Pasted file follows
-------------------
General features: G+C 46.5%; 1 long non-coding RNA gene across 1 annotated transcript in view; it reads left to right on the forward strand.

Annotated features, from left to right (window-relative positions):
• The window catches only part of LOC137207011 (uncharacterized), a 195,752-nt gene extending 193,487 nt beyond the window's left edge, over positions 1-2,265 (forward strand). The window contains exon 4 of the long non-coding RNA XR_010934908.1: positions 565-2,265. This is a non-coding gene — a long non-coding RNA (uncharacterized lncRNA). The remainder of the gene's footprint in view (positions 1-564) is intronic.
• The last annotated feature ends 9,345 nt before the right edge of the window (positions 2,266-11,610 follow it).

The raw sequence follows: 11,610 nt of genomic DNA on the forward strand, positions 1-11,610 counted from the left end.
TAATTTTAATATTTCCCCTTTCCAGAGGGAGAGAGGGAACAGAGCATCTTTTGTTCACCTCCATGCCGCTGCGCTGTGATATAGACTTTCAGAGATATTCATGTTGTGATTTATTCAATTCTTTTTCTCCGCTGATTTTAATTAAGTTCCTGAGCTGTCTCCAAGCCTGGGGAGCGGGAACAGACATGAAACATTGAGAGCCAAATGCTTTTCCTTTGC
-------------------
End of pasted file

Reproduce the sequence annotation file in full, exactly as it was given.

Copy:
General features: G+C 46.5%; 1 long non-coding RNA gene across 1 annotated transcript in view; it reads left to right on the forward strand.

Annotated features, from left to right (window-relative positions):
• The window catches only part of LOC137207011 (uncharacterized), a 195,752-nt gene extending 193,487 nt beyond the window's left edge, over positions 1-2,265 (forward strand). The window contains exon 4 of the long non-coding RNA XR_010934908.1: positions 565-2,265. This is a non-coding gene — a long non-coding RNA (uncharacterized lncRNA). The remainder of the gene's footprint in view (positions 1-564) is intronic.
• The last annotated feature ends 9,345 nt before the right edge of the window (positions 2,266-11,610 follow it).

The raw sequence follows: 11,610 nt of genomic DNA on the forward strand, positions 1-11,610 counted from the left end.
TAATTTTAATATTTCCCCTTTCCAGAGGGAGAGAGGGAACAGAGCATCTTTTGTTCACCTCCATGCCGCTGCGCTGTGATATAGACTTTCAGAGATATTCATGTTGTGATTTATTCAATTCTTTTTCTCCGCTGATTTTAATTAAGTTCCTGAGCTGTCTCCAAGCCTGGGGAGCGGGAACAGACATGAAACATTGAGAGCCAAATGCTTTTCCTTTGC